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Canada’s middle-left Liberal party won a stunning victory on 19 October, unseating the ruling Conservative party after a tight three-way race. Researchers are hoping that the country’s new prime minister, Justin Trudeau, will help to restore government support for basic research and the country's tradition of environmentalism.
The Liberals have promised to amend some of the damage done to science and evidence-based policymaking in Canada under the Conservative government, which came into power in 2006. Under former Conservative prime minister Stephen Harper, research funding shifted to focus on applied science, many jobs and research centres were cut and the nation gained an international reputation for obstructing climate-change negotiations.
Trudeau has promised to reverse funding cuts to government ocean-science and ocean-monitoring programmes; install a Chief Science Officer to advise government; make government research more accessible to the public; and bring back the country's compulsory long-form census, on which many social scientists relied for data until it was cut by Harper in 2010. “It’s a real turnaround for Canada,” says Wendy Palen, an aquatic ecologist at Simon Fraser University in Burnaby, Canada, and a board member of the non-profit group Evidence for Democracy (E4D) in Ottawa.
A view forward
Scientists must now wait and see how much is actually done. “Talk is cheap, and political rhetoric especially cheap,” says Scott Findlay, co-founder of E4D and a biologist at the University of Ottawa. He adds that the science programme of the Liberal party's more left-leaning competitor, the New Democratic Party (NDP), was in some respects “more ambitious”. So it is perhaps a shame, he says, that the Liberals won by such a wide margin: “Now there’s no incentive to work with the NDP on any files.”
The Liberals have made no promises regarding overall science funding or the balance between pure and applied research. Most funding promises have been focused on the environment, health or economic development, notes Findlay. The Liberals have pledged to invest Can$200 million (US$154.4 million) in innovation and clean technologies in the forestry, fisheries, mining, energy and agricultural sectors; spend Can$20 billion over 10 years on greener infrastructure; issue 'Green Bonds' to fund environmentally friendly energy projects; and put Can$2 billion into a Low Carbon Economy Trust, which will give funding to projects that reduce carbon emissions. For comparison, overall federal science and technology investment in 2014–15 was Can$10.28 billion.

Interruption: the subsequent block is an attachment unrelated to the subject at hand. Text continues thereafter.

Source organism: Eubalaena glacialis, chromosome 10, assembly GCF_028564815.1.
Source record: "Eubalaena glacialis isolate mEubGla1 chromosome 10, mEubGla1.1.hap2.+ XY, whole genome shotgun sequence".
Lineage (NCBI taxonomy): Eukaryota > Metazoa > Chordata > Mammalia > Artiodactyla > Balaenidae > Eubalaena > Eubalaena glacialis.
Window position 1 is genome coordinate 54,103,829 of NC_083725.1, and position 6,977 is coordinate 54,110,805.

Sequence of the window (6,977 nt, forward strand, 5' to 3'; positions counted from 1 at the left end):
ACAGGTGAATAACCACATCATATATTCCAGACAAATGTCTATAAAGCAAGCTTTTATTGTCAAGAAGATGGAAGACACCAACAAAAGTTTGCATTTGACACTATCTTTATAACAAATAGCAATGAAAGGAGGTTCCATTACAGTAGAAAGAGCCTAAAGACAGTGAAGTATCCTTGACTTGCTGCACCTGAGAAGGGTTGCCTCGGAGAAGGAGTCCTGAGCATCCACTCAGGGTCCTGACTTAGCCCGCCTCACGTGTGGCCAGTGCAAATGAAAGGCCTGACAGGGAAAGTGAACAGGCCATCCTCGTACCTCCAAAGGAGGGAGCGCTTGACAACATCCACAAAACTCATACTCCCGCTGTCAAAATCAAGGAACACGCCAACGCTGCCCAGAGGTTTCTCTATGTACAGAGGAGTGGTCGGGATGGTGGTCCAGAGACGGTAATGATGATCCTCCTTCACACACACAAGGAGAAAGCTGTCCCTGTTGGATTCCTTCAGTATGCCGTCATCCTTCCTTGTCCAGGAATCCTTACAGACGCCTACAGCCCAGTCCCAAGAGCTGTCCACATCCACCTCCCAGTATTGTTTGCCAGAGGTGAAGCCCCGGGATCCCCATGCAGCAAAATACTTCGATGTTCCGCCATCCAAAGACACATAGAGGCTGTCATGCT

With the next round of international climate talks scheduled to take place in Paris in December, many are hoping that Trudeau will prove more proactive than Harper at controlling emissions and regulating the oil-and-gas industry.
Eyes on emissions
In May, the Conservative government set an emissions target of 30% below 2005 levels by 2030, putting Canada's pledge unusually far behind those of the United States and the European Union. Harper had in 2009 set a target of 17% below 2005 levels by 2020, in step with US promises. But the government’s own 2014 projections showed this would be missed by a wide margin. Analysts say that even unambitious targets might be hard to meet given the booming business of Alberta’s tar sands and a lack of regulatory action.
Earlier this month, Mark Jaccard, an economist at Simon Fraser University, issued a scathing review concluding that “the federal government has done virtually nothing to reduce emissions”. A 2012 federal regulation for coal-fired power plants, for example, would affect only new plants that are not expected to come online until at least 2020.
“Harper has been a disaster,” says Jaccard. He would like to see the Liberal federal government push the provinces to join California’s cap-and-trade carbon programme, as Quebec has done already and as Ontario plans to do. Trudeau has said that he supports a national emissions target but would allow each province to decide how to price carbon to meet that goal.
Others are pleased that the Liberal government has promised to overhaul the environmental-assessment process for oil-pipeline projects, so that they include greenhouse-gas emissions from the oil's extraction and use. “That’s huge,” says Carol Linnit, an environmental-policy analyst for the non-profit environmental group DeSmog Canada in Vancouver. The Liberal party is in favour of the controversial Keystone XL pipeline project planned to take oil from Alberta to the United States.
“Acting on climate is going to be really hard. It’s a ‘dirty-slate’ problem; everyone is operating under incredibly imperfect conditions,” says Linnit. But the Liberals, she adds, have made “a good start. It’s a heck of a lot more than the Conservatives were doing”.
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